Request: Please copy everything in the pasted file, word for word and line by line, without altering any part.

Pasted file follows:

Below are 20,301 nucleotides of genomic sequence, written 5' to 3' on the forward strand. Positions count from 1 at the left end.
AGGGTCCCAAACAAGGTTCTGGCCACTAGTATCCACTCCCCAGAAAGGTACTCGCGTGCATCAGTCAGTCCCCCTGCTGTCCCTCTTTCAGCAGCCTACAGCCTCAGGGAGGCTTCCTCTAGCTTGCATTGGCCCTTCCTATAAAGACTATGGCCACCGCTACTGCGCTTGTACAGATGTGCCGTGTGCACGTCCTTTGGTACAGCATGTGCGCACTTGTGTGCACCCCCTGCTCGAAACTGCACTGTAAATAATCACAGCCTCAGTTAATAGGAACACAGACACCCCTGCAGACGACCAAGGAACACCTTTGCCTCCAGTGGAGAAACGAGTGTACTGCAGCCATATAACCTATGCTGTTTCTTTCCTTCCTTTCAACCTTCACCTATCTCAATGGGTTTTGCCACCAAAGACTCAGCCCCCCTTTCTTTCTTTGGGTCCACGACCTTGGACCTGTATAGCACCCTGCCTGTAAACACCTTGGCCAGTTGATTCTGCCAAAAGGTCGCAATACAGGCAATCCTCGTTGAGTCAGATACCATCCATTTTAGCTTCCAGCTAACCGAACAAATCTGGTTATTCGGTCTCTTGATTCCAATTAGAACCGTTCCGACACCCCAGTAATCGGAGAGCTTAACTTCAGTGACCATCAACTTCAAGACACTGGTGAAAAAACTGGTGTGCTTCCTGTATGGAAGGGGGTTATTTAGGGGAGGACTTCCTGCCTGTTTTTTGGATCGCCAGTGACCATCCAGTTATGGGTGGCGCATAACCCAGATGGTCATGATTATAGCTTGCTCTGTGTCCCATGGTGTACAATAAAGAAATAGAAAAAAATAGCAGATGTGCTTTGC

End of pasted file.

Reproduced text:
Below are 20,301 nucleotides of genomic sequence, written 5' to 3' on the forward strand. Positions count from 1 at the left end.
AGGGTCCCAAACAAGGTTCTGGCCACTAGTATCCACTCCCCAGAAAGGTACTCGCGTGCATCAGTCAGTCCCCCTGCTGTCCCTCTTTCAGCAGCCTACAGCCTCAGGGAGGCTTCCTCTAGCTTGCATTGGCCCTTCCTATAAAGACTATGGCCACCGCTACTGCGCTTGTACAGATGTGCCGTGTGCACGTCCTTTGGTACAGCATGTGCGCACTTGTGTGCACCCCCTGCTCGAAACTGCACTGTAAATAATCACAGCCTCAGTTAATAGGAACACAGACACCCCTGCAGACGACCAAGGAACACCTTTGCCTCCAGTGGAGAAACGAGTGTACTGCAGCCATATAACCTATGCTGTTTCTTTCCTTCCTTTCAACCTTCACCTATCTCAATGGGTTTTGCCACCAAAGACTCAGCCCCCCTTTCTTTCTTTGGGTCCACGACCTTGGACCTGTATAGCACCCTGCCTGTAAACACCTTGGCCAGTTGATTCTGCCAAAAGGTCGCAATACAGGCAATCCTCGTTGAGTCAGATACCATCCATTTTAGCTTCCAGCTAACCGAACAAATCTGGTTATTCGGTCTCTTGATTCCAATTAGAACCGTTCCGACACCCCAGTAATCGGAGAGCTTAACTTCAGTGACCATCAACTTCAAGACACTGGTGAAAAAACTGGTGTGCTTCCTGTATGGAAGGGGGTTATTTAGGGGAGGACTTCCTGCCTGTTTTTTGGATCGCCAGTGACCATCCAGTTATGGGTGGCGCATAACCCAGATGGTCATGATTATAGCTTGCTCTGTGTCCCATGGTGTACAATAAAGAAATAGAAAAAAATAGCAGATGTGCTTTGC